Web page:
Lyle E. Glazier, a writer and former University at Buffalo professor, died Oct. 21 in Prospect Nursing Home, North Bennington, Vt., after a brief illness. He was 93.
Mr. Glazier was born in Leverett, Mass., and received his bachelor's and master's degrees in English from Middlebury College and a doctorate in English from Harvard University in 1950.
His career in education began in 1934, when he served as principal of Northfield (Mass.) School for Boys. He later served as headmaster of Mount Hermon School in Gill, Mass.; English instructor at both Bates College and Tufts College; assistant professor in Shakespeare studies at Harvard; and as a teaching fellow at both Harvard and Radcliffe College.
Mr. Glazier began his 25-year teaching career at the University of Buffalo in 1945 as an assistant professor of English, later becoming an associate professor of English and American studies. He also served as chairman of the American studies department. He was a William J. Fulbright Scholar of American Studies at the University of Istanbul and Hacettepe University in Turkey and the University of Madras in India.
After retiring in 1972 as a professor emeritus, he moved to Bennington, Vt. Mr. Glazier served for several years as a volunteer professor in African-American literature at Southern Vermont College. He wrote several manuscripts, novels, poems and criticisms, including "Summer for Joey," "Great Day Coming," "Stills From a Moving Picture," "Azubah Nye," "Decadence and Rebirth," "Bennington Politics and Schools" and "Reflection on the Gift of a Watermelon Pickle."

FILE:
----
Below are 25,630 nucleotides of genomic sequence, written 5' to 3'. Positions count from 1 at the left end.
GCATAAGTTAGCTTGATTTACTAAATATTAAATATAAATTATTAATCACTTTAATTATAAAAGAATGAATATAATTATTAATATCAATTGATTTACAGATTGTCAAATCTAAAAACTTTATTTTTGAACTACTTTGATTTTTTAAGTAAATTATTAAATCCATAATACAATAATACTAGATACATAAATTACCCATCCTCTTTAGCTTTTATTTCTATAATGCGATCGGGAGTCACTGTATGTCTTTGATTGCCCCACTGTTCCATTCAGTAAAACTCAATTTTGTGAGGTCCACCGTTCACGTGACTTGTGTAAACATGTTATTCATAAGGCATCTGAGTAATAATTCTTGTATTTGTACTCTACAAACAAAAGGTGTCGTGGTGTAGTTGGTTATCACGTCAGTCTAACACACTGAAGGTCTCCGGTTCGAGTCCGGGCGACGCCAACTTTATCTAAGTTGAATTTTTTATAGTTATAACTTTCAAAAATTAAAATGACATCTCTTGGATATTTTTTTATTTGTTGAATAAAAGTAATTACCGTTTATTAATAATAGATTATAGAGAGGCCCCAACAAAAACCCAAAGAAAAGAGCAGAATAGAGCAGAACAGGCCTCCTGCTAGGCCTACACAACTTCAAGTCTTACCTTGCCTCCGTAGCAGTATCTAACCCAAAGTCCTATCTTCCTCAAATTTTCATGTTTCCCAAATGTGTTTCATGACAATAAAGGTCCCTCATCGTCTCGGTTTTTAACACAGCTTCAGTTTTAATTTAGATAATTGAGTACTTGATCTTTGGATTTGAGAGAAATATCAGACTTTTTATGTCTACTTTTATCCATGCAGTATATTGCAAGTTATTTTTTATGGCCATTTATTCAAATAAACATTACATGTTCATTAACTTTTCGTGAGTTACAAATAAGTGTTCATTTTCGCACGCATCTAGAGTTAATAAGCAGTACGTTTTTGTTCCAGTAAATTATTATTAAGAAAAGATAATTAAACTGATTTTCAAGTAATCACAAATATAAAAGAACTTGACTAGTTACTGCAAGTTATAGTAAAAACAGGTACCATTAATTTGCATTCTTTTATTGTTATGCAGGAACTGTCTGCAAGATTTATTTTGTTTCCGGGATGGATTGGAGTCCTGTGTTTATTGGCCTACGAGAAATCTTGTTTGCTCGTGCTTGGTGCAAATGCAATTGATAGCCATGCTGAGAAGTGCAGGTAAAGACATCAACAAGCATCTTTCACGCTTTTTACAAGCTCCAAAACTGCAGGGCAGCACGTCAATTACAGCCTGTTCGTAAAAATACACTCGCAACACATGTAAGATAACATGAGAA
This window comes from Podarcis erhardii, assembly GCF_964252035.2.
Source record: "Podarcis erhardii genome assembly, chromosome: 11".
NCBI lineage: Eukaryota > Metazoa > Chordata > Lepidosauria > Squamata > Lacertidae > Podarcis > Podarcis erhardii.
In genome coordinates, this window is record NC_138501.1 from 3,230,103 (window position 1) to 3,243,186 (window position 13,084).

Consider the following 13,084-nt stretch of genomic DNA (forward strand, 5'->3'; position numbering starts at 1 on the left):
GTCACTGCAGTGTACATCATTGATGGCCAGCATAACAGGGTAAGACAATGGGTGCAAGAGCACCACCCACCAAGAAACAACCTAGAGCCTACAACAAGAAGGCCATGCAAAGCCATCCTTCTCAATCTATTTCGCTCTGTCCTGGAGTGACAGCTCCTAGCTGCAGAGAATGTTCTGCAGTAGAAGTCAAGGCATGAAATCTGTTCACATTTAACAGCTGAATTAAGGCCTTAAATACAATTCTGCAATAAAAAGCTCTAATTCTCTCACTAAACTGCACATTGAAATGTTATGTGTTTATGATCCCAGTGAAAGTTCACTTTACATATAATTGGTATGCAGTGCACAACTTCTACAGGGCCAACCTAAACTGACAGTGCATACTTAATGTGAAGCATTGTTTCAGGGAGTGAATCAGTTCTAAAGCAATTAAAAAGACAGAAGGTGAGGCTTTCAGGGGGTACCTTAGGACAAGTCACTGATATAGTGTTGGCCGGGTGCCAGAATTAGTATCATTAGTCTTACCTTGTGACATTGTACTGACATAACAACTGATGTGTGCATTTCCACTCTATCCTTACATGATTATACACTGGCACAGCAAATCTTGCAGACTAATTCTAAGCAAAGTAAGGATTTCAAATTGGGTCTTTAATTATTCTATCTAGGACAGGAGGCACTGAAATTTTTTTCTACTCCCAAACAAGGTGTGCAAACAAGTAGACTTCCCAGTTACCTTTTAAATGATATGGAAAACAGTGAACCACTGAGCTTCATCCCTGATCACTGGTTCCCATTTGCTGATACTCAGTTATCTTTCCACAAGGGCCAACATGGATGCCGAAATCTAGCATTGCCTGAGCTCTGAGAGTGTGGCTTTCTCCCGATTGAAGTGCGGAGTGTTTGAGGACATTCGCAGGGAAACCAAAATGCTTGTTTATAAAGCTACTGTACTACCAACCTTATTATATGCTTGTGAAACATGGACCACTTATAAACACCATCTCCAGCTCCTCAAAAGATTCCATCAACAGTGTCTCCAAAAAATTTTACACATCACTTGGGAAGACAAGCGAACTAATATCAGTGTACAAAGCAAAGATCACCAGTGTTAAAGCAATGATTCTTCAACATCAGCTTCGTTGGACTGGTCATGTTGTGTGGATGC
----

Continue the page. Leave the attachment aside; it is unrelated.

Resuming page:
Mr. Glazier was a member of the Academy of American Poets, the Vermont Council on the Arts, the Bennington Area Arts Council, the Gallery NOBIAS, the Poets and Writers Modern Language Association, UB's Poetry and Rare Books Collection, the Friends of the Bennington Free Library, the Friends of Middlebury College Library and the Gamaliel Painters Cane Society at Middlebury College.
Mr. Glazier, who lived in Orchard Park while teaching at UB, served on the Orchard Park School Board. He was also on the town Charter Committee in Bennington.
His wife, Amy L. Niles Glazier, died in 1987.
Survivors include three daughters, Laura Reid of Bennington, Susan Swartz of Leverett and Alis Headlam of Rutland, Vt.; and a brother, Lawrence A. of Penn Yan.
A memorial service, featuring readings of his work, was held today in the Poetry and Rare Books Collection in Capen Hall on the University at Buffalo North Campus in Amherst.